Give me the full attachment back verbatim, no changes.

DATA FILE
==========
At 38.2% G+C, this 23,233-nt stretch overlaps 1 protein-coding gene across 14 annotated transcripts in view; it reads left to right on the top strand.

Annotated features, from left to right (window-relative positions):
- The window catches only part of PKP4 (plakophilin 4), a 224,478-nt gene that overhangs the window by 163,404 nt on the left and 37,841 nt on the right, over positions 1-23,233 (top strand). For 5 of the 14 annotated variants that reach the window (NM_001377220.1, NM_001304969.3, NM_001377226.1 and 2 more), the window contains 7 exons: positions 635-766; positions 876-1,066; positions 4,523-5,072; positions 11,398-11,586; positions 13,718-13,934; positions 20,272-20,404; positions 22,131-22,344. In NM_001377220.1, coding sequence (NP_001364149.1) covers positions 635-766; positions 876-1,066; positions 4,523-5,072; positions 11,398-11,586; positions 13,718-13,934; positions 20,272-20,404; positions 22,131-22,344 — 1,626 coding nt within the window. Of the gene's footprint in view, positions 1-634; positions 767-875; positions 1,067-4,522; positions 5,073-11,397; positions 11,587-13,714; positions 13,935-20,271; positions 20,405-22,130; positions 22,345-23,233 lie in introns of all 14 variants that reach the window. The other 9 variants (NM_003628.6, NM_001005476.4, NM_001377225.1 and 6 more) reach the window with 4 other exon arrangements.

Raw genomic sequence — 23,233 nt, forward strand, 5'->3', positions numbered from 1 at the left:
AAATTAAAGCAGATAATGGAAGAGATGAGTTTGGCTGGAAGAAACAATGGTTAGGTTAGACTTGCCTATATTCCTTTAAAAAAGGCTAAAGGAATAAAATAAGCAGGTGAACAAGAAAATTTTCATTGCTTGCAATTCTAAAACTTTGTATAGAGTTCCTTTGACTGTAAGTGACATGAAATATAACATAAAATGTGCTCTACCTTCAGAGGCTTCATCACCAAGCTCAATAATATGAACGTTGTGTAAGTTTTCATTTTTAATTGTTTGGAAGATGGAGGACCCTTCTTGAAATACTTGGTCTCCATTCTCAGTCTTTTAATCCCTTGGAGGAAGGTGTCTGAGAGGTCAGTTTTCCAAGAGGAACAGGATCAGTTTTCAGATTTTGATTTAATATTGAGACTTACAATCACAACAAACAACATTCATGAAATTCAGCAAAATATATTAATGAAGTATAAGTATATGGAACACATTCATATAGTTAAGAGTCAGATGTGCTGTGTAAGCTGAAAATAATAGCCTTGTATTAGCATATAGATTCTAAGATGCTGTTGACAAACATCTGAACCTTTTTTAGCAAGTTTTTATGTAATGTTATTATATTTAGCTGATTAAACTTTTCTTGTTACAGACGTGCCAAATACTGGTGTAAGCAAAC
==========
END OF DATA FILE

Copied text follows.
At 38.2% G+C, this 23,233-nt stretch overlaps 1 protein-coding gene across 14 annotated transcripts in view; it reads left to right on the top strand.

Annotated features, from left to right (window-relative positions):
- The window catches only part of PKP4 (plakophilin 4), a 224,478-nt gene that overhangs the window by 163,404 nt on the left and 37,841 nt on the right, over positions 1-23,233 (top strand). For 5 of the 14 annotated variants that reach the window (NM_001377220.1, NM_001304969.3, NM_001377226.1 and 2 more), the window contains 7 exons: positions 635-766; positions 876-1,066; positions 4,523-5,072; positions 11,398-11,586; positions 13,718-13,934; positions 20,272-20,404; positions 22,131-22,344. In NM_001377220.1, coding sequence (NP_001364149.1) covers positions 635-766; positions 876-1,066; positions 4,523-5,072; positions 11,398-11,586; positions 13,718-13,934; positions 20,272-20,404; positions 22,131-22,344 — 1,626 coding nt within the window. Of the gene's footprint in view, positions 1-634; positions 767-875; positions 1,067-4,522; positions 5,073-11,397; positions 11,587-13,714; positions 13,935-20,271; positions 20,405-22,130; positions 22,345-23,233 lie in introns of all 14 variants that reach the window. The other 9 variants (NM_003628.6, NM_001005476.4, NM_001377225.1 and 6 more) reach the window with 4 other exon arrangements.

Raw genomic sequence — 23,233 nt, forward strand, 5'->3', positions numbered from 1 at the left:
AAATTAAAGCAGATAATGGAAGAGATGAGTTTGGCTGGAAGAAACAATGGTTAGGTTAGACTTGCCTATATTCCTTTAAAAAAGGCTAAAGGAATAAAATAAGCAGGTGAACAAGAAAATTTTCATTGCTTGCAATTCTAAAACTTTGTATAGAGTTCCTTTGACTGTAAGTGACATGAAATATAACATAAAATGTGCTCTACCTTCAGAGGCTTCATCACCAAGCTCAATAATATGAACGTTGTGTAAGTTTTCATTTTTAATTGTTTGGAAGATGGAGGACCCTTCTTGAAATACTTGGTCTCCATTCTCAGTCTTTTAATCCCTTGGAGGAAGGTGTCTGAGAGGTCAGTTTTCCAAGAGGAACAGGATCAGTTTTCAGATTTTGATTTAATATTGAGACTTACAATCACAACAAACAACATTCATGAAATTCAGCAAAATATATTAATGAAGTATAAGTATATGGAACACATTCATATAGTTAAGAGTCAGATGTGCTGTGTAAGCTGAAAATAATAGCCTTGTATTAGCATATAGATTCTAAGATGCTGTTGACAAACATCTGAACCTTTTTTAGCAAGTTTTTATGTAATGTTATTATATTTAGCTGATTAAACTTTTCTTGTTACAGACGTGCCAAATACTGGTGTAAGCAAAC